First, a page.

administration is considering first nuclear weapons test since 1992

The administration has discussed whether to conduct America's first nuclear weapons test in almost three decades, according to a report in The Washington Post. 

A senior administration official told the newspaper Friday that deliberations took place on Friday May 15, during a meeting with members from top national security agencies. 

At least one member of the administration prefaced the discussions by claiming that 'both Russia and China are conducting low-yield, underground nuclear tests' of their own. Both of those countries have denied that they are doing so. 

Members at the May 15 meeting proposed that undertaking a 'rapid test' of U.S. nuclear weapons could help Washington to 'negotiate' with both Moscow and Beijing. 

The Trump administration has discussed whether to conduct America's first nuclear weapons test in almost three decades, according to a bombshell report in The Washington Post. It is unclear how involved President Trump was in discussions about the resumption of nuclear testing, which reportedly took place on May 15

The administration has discussed whether to conduct America's first nuclear weapons test in almost three decades, according to a bombshell report in The Washington Post. It is unclear how involved President was in discussions about the resumption of nuclear testing, which reportedly took place on May 15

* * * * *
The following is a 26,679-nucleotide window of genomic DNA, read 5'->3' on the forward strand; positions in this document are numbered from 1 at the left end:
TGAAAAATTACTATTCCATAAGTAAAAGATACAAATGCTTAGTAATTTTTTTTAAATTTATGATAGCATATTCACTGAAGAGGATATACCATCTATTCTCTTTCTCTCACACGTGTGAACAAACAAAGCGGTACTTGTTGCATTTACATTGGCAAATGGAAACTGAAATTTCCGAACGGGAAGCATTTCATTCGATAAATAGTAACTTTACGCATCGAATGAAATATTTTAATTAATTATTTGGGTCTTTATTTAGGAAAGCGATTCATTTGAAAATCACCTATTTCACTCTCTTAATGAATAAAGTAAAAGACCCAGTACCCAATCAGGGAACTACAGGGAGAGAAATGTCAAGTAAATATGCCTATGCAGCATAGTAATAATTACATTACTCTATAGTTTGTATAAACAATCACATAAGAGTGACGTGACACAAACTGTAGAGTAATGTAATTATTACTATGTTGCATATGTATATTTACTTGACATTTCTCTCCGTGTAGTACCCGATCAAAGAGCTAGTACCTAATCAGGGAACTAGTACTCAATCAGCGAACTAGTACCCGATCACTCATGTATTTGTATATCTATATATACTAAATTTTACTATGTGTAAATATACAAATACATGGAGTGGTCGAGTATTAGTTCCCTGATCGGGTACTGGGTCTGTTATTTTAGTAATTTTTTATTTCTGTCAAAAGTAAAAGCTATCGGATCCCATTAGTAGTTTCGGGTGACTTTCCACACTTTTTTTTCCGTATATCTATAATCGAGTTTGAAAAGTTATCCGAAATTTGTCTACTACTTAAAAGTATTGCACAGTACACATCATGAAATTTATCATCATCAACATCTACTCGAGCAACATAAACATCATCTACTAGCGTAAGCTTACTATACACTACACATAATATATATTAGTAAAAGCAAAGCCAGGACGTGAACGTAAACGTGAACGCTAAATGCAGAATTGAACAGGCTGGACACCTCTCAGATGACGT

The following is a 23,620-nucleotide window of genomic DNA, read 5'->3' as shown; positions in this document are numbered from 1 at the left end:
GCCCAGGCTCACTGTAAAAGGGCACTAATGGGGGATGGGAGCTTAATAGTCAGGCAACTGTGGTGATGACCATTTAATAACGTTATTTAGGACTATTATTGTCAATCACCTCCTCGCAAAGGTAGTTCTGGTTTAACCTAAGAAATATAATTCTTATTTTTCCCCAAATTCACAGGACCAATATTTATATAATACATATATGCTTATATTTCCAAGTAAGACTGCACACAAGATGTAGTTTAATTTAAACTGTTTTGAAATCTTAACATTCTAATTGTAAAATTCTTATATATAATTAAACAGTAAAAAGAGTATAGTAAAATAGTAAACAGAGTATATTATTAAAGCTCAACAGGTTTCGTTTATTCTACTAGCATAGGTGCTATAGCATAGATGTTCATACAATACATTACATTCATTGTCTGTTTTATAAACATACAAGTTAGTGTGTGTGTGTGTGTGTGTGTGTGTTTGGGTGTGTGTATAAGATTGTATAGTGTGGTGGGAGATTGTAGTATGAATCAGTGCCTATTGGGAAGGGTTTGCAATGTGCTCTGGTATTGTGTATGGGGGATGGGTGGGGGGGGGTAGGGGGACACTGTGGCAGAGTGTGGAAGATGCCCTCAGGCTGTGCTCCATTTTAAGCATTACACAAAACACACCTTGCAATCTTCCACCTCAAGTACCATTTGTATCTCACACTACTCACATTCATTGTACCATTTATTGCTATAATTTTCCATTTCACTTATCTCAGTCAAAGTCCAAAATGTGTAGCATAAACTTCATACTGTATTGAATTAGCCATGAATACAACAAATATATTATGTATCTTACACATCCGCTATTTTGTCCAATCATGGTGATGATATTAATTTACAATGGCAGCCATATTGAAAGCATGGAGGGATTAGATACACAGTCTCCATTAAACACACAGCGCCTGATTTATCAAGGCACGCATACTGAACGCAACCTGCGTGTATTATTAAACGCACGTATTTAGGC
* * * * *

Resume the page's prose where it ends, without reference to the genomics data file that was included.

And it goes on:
The United States has not conducted a nuclear weapons test since 1992, and any plans to do so could have dramatic geopolitical consequences. Pictured: The last full-scale underground test of a nuclear weapon was conducted by Los Alamos National Laboratory at the Nevada Test Site. The test, code named

The United States has not conducted a nuclear weapons test since 1992, and any plans to do so could have dramatic geopolitical consequences. Pictured: The last full-scale underground test of a nuclear weapon was conducted by Los Alamos National Laboratory at the Nevada Test Site. The test, code named "Divider," was the last of 1,030 nuclear tests carried out by the U.S.

The United States has not conducted a nuclear weapons test since 1992, and any plans to do so could have dramatic geopolitical consequences. 

Daryl Kimball, the executive director of the Arms Control Association, told The Washington Post: 'It would be the starting gun to an unprecedented nuclear arms race. You would also disrupt the negotiations with North Korean leader Kim Jong Un, who may no longer feel compelled to honor his moratorium on nuclear testing.'  

'If this administration believes that a nuclear test explosion and nuclear brinkmanship is going to coerce negotiating partners to make unilateral concessions, that's a dangerous ploy,' he added. 

Such sentiments were reportedly echoed by some members of the national security agencies during the May 15 meeting. 

The

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